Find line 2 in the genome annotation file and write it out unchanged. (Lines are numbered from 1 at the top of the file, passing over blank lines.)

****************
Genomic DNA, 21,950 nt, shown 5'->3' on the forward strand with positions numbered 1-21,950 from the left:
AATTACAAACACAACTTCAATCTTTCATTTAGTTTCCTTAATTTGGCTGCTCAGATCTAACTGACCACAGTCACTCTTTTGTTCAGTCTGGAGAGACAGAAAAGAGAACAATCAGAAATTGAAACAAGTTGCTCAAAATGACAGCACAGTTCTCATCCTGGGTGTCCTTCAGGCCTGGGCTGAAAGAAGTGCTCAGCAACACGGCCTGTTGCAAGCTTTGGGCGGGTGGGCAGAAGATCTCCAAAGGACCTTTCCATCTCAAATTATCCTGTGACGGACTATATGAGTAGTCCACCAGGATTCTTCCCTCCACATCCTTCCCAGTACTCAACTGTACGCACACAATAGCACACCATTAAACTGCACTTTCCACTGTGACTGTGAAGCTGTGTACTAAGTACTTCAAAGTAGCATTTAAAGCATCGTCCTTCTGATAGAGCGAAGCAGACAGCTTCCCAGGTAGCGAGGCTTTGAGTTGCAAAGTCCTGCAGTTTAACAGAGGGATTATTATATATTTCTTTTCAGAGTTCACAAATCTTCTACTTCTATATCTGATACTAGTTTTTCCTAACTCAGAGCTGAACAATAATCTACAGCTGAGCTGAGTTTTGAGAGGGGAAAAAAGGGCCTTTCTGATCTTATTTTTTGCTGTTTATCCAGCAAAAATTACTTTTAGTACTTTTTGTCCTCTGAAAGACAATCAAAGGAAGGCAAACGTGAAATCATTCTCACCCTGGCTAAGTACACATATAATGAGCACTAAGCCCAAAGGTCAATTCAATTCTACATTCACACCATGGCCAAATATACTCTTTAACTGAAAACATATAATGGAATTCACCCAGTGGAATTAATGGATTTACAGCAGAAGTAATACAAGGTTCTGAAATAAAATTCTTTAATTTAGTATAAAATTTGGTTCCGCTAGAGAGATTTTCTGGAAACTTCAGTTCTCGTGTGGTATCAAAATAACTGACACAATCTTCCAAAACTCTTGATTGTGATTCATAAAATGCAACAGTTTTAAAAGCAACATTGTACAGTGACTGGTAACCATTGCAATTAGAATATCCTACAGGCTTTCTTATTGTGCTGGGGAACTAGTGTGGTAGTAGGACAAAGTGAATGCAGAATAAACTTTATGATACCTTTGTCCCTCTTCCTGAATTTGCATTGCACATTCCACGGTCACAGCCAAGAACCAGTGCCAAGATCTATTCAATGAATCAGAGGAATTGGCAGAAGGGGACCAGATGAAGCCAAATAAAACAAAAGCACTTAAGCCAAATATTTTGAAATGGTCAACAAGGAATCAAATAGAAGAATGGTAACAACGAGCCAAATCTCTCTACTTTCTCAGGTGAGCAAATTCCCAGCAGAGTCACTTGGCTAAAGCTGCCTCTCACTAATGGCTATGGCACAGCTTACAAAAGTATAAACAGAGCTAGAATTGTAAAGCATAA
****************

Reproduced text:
AATTACAAACACAACTTCAATCTTTCATTTAGTTTCCTTAATTTGGCTGCTCAGATCTAACTGACCACAGTCACTCTTTTGTTCAGTCTGGAGAGACAGAAAAGAGAACAATCAGAAATTGAAACAAGTTGCTCAAAATGACAGCACAGTTCTCATCCTGGGTGTCCTTCAGGCCTGGGCTGAAAGAAGTGCTCAGCAACACGGCCTGTTGCAAGCTTTGGGCGGGTGGGCAGAAGATCTCCAAAGGACCTTTCCATCTCAAATTATCCTGTGACGGACTATATGAGTAGTCCACCAGGATTCTTCCCTCCACATCCTTCCCAGTACTCAACTGTACGCACACAATAGCACACCATTAAACTGCACTTTCCACTGTGACTGTGAAGCTGTGTACTAAGTACTTCAAAGTAGCATTTAAAGCATCGTCCTTCTGATAGAGCGAAGCAGACAGCTTCCCAGGTAGCGAGGCTTTGAGTTGCAAAGTCCTGCAGTTTAACAGAGGGATTATTATATATTTCTTTTCAGAGTTCACAAATCTTCTACTTCTATATCTGATACTAGTTTTTCCTAACTCAGAGCTGAACAATAATCTACAGCTGAGCTGAGTTTTGAGAGGGGAAAAAAGGGCCTTTCTGATCTTATTTTTTGCTGTTTATCCAGCAAAAATTACTTTTAGTACTTTTTGTCCTCTGAAAGACAATCAAAGGAAGGCAAACGTGAAATCATTCTCACCCTGGCTAAGTACACATATAATGAGCACTAAGCCCAAAGGTCAATTCAATTCTACATTCACACCATGGCCAAATATACTCTTTAACTGAAAACATATAATGGAATTCACCCAGTGGAATTAATGGATTTACAGCAGAAGTAATACAAGGTTCTGAAATAAAATTCTTTAATTTAGTATAAAATTTGGTTCCGCTAGAGAGATTTTCTGGAAACTTCAGTTCTCGTGTGGTATCAAAATAACTGACACAATCTTCCAAAACTCTTGATTGTGATTCATAAAATGCAACAGTTTTAAAAGCAACATTGTACAGTGACTGGTAACCATTGCAATTAGAATATCCTACAGGCTTTCTTATTGTGCTGGGGAACTAGTGTGGTAGTAGGACAAAGTGAATGCAGAATAAACTTTATGATACCTTTGTCCCTCTTCCTGAATTTGCATTGCACATTCCACGGTCACAGCCAAGAACCAGTGCCAAGATCTATTCAATGAATCAGAGGAATTGGCAGAAGGGGACCAGATGAAGCCAAATAAAACAAAAGCACTTAAGCCAAATATTTTGAAATGGTCAACAAGGAATCAAATAGAAGAATGGTAACAACGAGCCAAATCTCTCTACTTTCTCAGGTGAGCAAATTCCCAGCAGAGTCACTTGGCTAAAGCTGCCTCTCACTAATGGCTATGGCACAGCTTACAAAAGTATAAACAGAGCTAGAATTGTAAAGCATAA